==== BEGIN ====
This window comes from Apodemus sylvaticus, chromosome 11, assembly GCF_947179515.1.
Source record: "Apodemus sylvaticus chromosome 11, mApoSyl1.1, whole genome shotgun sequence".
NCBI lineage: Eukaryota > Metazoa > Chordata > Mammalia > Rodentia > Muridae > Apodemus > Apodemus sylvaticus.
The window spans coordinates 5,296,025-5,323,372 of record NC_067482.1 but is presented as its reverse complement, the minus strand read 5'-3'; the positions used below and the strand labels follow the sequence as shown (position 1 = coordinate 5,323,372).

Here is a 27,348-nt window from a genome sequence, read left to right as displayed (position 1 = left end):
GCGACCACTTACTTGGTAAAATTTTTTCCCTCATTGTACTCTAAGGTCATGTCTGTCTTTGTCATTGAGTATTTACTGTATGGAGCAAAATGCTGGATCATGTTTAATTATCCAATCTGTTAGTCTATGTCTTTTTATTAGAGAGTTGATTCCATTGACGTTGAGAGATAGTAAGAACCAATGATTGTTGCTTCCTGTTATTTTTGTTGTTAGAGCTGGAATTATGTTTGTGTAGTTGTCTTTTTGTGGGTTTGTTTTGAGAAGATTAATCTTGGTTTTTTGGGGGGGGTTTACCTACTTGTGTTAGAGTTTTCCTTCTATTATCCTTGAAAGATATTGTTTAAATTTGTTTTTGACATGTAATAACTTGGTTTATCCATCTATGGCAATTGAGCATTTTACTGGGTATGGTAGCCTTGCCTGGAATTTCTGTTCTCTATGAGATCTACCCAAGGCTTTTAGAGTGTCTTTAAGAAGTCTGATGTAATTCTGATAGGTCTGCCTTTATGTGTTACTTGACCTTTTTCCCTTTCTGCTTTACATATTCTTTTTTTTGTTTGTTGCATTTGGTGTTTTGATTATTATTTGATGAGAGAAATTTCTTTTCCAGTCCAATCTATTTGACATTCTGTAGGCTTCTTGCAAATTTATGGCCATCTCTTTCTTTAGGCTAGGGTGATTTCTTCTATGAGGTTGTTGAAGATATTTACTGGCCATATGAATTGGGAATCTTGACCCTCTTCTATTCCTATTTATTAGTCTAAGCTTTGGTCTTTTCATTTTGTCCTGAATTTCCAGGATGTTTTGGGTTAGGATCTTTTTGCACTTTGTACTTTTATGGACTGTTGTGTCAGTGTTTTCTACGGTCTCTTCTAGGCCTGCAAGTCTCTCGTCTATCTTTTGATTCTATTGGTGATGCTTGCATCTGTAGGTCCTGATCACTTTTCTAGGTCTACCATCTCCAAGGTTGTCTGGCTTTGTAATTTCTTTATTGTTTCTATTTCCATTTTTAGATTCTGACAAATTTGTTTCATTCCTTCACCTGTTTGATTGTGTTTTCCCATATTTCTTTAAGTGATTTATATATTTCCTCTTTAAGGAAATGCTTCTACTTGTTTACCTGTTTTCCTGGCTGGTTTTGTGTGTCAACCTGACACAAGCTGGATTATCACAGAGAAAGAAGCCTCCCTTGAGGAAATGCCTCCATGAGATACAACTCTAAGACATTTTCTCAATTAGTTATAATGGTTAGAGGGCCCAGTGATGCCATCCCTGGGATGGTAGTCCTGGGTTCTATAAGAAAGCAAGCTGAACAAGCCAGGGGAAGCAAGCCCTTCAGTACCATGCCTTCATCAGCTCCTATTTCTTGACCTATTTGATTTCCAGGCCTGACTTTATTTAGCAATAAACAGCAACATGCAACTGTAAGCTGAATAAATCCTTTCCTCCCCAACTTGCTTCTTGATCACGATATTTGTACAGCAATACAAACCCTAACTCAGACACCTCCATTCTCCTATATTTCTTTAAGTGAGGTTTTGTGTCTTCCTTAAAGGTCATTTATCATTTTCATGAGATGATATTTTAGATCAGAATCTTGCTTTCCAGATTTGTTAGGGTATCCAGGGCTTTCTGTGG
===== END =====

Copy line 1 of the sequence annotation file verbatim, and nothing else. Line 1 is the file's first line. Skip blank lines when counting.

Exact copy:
This window comes from Apodemus sylvaticus, chromosome 11, assembly GCF_947179515.1.